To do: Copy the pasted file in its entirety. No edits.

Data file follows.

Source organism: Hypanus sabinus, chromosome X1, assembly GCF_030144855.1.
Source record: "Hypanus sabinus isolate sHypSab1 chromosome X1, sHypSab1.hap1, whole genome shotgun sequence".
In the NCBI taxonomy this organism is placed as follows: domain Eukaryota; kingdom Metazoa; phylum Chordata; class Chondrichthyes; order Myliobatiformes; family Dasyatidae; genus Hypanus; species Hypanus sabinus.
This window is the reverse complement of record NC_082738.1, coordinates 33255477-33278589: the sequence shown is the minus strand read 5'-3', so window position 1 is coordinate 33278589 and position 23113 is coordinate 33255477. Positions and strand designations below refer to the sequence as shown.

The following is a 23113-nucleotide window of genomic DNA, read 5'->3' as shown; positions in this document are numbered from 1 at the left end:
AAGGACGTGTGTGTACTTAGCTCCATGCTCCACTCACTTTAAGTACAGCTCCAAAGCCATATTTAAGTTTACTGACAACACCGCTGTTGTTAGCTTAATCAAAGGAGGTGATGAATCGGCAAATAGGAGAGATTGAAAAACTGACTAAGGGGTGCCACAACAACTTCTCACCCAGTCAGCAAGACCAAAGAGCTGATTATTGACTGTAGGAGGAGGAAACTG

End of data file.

Source organism: Hypanus sabinus, chromosome X1, assembly GCF_030144855.1.
Source record: "Hypanus sabinus isolate sHypSab1 chromosome X1, sHypSab1.hap1, whole genome shotgun sequence".
In the NCBI taxonomy this organism is placed as follows: domain Eukaryota; kingdom Metazoa; phylum Chordata; class Chondrichthyes; order Myliobatiformes; family Dasyatidae; genus Hypanus; species Hypanus sabinus.
This window is the reverse complement of record NC_082738.1, coordinates 33255477-33278589: the sequence shown is the minus strand read 5'-3', so window position 1 is coordinate 33278589 and position 23113 is coordinate 33255477. Positions and strand designations below refer to the sequence as shown.

The following is a 23113-nucleotide window of genomic DNA, read 5'->3' as shown; positions in this document are numbered from 1 at the left end:
AAGGACGTGTGTGTACTTAGCTCCATGCTCCACTCACTTTAAGTACAGCTCCAAAGCCATATTTAAGTTTACTGACAACACCGCTGTTGTTAGCTTAATCAAAGGAGGTGATGAATCGGCAAATAGGAGAGATTGAAAAACTGACTAAGGGGTGCCACAACAACTTCTCACCCAGTCAGCAAGACCAAAGAGCTGATTATTGACTGTAGGAGGAGGAAACTG